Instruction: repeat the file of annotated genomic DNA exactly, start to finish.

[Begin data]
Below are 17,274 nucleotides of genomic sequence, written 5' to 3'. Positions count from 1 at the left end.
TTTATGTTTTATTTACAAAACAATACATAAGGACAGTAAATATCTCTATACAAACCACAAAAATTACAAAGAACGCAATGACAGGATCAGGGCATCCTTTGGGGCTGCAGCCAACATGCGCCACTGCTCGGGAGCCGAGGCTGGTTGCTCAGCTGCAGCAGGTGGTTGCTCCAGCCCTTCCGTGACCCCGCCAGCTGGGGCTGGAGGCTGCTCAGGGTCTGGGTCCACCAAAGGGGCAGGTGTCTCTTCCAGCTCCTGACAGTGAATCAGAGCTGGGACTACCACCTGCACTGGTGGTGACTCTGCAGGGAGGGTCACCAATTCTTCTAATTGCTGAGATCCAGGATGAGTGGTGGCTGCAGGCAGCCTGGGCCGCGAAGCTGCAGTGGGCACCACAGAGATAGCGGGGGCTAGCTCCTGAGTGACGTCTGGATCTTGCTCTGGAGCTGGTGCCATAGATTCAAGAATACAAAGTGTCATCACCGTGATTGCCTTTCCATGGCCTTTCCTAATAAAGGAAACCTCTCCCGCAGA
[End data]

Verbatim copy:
Below are 17,274 nucleotides of genomic sequence, written 5' to 3'. Positions count from 1 at the left end.
TTTATGTTTTATTTACAAAACAATACATAAGGACAGTAAATATCTCTATACAAACCACAAAAATTACAAAGAACGCAATGACAGGATCAGGGCATCCTTTGGGGCTGCAGCCAACATGCGCCACTGCTCGGGAGCCGAGGCTGGTTGCTCAGCTGCAGCAGGTGGTTGCTCCAGCCCTTCCGTGACCCCGCCAGCTGGGGCTGGAGGCTGCTCAGGGTCTGGGTCCACCAAAGGGGCAGGTGTCTCTTCCAGCTCCTGACAGTGAATCAGAGCTGGGACTACCACCTGCACTGGTGGTGACTCTGCAGGGAGGGTCACCAATTCTTCTAATTGCTGAGATCCAGGATGAGTGGTGGCTGCAGGCAGCCTGGGCCGCGAAGCTGCAGTGGGCACCACAGAGATAGCGGGGGCTAGCTCCTGAGTGACGTCTGGATCTTGCTCTGGAGCTGGTGCCATAGATTCAAGAATACAAAGTGTCATCACCGTGATTGCCTTTCCATGGCCTTTCCTAATAAAGGAAACCTCTCCCGCAGA